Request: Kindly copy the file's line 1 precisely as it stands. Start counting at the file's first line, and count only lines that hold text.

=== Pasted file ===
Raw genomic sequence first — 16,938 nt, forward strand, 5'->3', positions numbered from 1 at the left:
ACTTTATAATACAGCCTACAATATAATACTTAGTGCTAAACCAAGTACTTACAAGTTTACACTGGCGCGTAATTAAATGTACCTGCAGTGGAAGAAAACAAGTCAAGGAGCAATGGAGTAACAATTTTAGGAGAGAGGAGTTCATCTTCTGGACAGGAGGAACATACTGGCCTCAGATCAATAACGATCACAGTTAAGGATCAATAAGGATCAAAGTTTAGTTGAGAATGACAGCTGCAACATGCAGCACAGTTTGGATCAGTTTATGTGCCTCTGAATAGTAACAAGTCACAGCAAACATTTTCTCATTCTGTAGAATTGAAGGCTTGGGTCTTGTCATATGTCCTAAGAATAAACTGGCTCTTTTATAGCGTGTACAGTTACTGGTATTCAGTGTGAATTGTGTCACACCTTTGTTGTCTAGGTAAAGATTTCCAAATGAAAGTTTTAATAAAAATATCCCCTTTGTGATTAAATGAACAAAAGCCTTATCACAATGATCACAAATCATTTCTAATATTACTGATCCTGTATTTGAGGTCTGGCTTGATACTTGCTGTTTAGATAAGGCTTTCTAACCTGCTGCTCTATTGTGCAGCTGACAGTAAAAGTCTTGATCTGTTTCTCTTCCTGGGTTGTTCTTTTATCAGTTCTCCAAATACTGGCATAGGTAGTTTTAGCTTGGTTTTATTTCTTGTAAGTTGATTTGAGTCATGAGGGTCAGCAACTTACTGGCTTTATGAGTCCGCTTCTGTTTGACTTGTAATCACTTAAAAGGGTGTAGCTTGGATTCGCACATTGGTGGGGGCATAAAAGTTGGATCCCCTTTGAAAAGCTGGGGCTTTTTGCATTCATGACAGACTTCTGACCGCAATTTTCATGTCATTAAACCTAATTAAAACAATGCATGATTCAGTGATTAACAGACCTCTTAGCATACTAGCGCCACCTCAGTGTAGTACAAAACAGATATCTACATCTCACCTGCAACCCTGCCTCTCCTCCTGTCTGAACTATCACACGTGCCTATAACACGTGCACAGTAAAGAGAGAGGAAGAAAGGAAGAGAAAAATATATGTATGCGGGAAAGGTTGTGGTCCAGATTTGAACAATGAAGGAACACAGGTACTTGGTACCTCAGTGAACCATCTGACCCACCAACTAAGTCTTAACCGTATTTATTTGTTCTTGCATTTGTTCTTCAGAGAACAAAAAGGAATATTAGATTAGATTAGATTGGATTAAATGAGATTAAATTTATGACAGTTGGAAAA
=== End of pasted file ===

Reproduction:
Raw genomic sequence first — 16,938 nt, forward strand, 5'->3', positions numbered from 1 at the left: